Иностранные языки, филология и лингвистика

Since the erliest dys the preprtion of metls for mechnicl use ws vitl to the dvnce of civiliztion. Tody we know more thn sixtyfive metls vilble in lrge enough quntities to be used in industry. Metls re mostly solids t ordinry tempertures nd possess comprtively high melting points with the exception of mercury. The Erth contins lrge number of metls useful to mn.



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Since the earliest days the preparation of metals for mechanical use was vital to the advance of civilization.

Gold, silver and copper were the first to be used by a primitive man, as they were found free in nature. Today we know more than sixty-five metals available in large enough quantities to be used in industry.

Metals are mostly solids at ordinary temperatures and possess comparatively high melting points with the exception of mercury. They are for the most part good conductors of heat and electricity, and silver is the best in this respect. They can be drawn into fine wires and hammiered into thin sheets.

As to their chemical properties the first point to be mentioned is that they vary widely in degree of chemical activity: some are enormously active and others are inert. The Earth contains a large number of metals useful to man. Of all metals to be utilized in industry iron remains by far the most important. Modern industry needs considerable quantities of this metal either in the form of iron or steel.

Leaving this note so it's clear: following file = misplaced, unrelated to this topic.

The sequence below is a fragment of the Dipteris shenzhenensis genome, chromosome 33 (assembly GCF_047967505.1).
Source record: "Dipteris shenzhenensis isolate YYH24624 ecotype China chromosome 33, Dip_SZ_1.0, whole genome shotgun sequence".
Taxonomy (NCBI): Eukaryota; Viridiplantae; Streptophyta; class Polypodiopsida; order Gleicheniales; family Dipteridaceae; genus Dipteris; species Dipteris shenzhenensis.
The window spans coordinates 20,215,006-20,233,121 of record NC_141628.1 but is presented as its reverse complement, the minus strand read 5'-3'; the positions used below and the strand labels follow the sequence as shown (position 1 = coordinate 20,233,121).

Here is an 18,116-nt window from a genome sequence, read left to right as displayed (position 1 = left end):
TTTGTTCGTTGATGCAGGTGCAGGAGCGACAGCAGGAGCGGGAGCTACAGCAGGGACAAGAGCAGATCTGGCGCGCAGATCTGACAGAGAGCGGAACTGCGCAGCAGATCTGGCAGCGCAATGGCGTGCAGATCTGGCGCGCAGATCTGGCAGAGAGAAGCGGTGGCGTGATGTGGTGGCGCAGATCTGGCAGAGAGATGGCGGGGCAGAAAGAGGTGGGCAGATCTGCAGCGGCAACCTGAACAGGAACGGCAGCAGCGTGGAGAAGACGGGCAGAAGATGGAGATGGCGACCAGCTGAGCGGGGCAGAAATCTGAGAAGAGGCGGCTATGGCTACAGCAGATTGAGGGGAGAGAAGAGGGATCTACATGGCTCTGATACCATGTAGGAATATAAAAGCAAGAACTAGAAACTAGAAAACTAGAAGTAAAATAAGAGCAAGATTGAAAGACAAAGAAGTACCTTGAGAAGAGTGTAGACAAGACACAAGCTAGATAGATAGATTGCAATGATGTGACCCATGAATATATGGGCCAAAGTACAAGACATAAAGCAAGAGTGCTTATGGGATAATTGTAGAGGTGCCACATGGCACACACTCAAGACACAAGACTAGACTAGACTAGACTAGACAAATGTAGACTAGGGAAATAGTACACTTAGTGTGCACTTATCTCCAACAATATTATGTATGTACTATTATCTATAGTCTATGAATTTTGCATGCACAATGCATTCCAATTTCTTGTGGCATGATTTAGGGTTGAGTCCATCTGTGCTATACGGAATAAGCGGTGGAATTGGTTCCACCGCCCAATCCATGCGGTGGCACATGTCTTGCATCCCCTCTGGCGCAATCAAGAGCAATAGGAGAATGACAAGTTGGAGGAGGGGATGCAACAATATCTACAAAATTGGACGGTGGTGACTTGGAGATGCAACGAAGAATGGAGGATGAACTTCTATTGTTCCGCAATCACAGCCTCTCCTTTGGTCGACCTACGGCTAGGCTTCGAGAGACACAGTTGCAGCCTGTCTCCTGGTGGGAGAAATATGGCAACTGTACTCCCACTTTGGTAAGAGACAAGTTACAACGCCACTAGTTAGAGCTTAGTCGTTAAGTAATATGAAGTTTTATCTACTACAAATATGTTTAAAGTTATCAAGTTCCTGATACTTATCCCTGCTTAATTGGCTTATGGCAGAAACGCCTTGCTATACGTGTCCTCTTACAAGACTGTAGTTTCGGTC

To get the desirable characteristics in metals or to improve them the art to mix metals and other substances began to develop. The first alloys that were formed in this way were sometimes stronger, tougher, harder and more elastic than the metals of which they were composed. To estimate nowadays how many alloys there exist in the modem world is difficult because their numbers increase daily.

To serve special uses modern metals and alloys must be lighter yet stronger, more corrosion-resistant, more suitable for automated fabrication yet less expensive rhan those available before.

Scientists are developing new processes and improving old ones in order to produce metals and alloys that will meet the present-day requirements. One of the most interesting purposes is, for instance, to make metals stronger, in other words, to strengthen them by reinforcing them with fibres.

Today transportation, communication, farming, construction and manu-facturing all depend on the availability of suitable metals and alloys.